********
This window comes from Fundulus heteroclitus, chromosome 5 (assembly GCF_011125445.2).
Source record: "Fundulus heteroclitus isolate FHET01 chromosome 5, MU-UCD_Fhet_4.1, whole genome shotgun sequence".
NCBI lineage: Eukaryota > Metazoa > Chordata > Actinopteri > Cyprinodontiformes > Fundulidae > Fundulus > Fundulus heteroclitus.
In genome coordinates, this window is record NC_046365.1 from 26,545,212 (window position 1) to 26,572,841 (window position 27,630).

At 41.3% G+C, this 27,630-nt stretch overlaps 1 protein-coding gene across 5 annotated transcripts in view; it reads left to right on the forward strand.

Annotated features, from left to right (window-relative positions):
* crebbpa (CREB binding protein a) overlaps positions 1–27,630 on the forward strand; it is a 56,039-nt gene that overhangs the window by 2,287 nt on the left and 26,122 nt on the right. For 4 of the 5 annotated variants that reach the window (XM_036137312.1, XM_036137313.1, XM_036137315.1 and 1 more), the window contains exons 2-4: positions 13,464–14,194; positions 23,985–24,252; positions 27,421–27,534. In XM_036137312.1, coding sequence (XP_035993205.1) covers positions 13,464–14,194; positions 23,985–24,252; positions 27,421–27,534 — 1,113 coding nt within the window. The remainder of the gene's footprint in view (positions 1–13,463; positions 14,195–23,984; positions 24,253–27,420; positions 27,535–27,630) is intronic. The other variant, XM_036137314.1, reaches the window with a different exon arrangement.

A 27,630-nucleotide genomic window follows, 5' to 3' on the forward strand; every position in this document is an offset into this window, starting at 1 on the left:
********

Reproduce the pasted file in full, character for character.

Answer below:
This window comes from Fundulus heteroclitus, chromosome 5 (assembly GCF_011125445.2).
Source record: "Fundulus heteroclitus isolate FHET01 chromosome 5, MU-UCD_Fhet_4.1, whole genome shotgun sequence".
NCBI lineage: Eukaryota > Metazoa > Chordata > Actinopteri > Cyprinodontiformes > Fundulidae > Fundulus > Fundulus heteroclitus.
In genome coordinates, this window is record NC_046365.1 from 26,545,212 (window position 1) to 26,572,841 (window position 27,630).

At 41.3% G+C, this 27,630-nt stretch overlaps 1 protein-coding gene across 5 annotated transcripts in view; it reads left to right on the forward strand.

Annotated features, from left to right (window-relative positions):
* crebbpa (CREB binding protein a) overlaps positions 1–27,630 on the forward strand; it is a 56,039-nt gene that overhangs the window by 2,287 nt on the left and 26,122 nt on the right. For 4 of the 5 annotated variants that reach the window (XM_036137312.1, XM_036137313.1, XM_036137315.1 and 1 more), the window contains exons 2-4: positions 13,464–14,194; positions 23,985–24,252; positions 27,421–27,534. In XM_036137312.1, coding sequence (XP_035993205.1) covers positions 13,464–14,194; positions 23,985–24,252; positions 27,421–27,534 — 1,113 coding nt within the window. The remainder of the gene's footprint in view (positions 1–13,463; positions 14,195–23,984; positions 24,253–27,420; positions 27,535–27,630) is intronic. The other variant, XM_036137314.1, reaches the window with a different exon arrangement.

A 27,630-nucleotide genomic window follows, 5' to 3' on the forward strand; every position in this document is an offset into this window, starting at 1 on the left: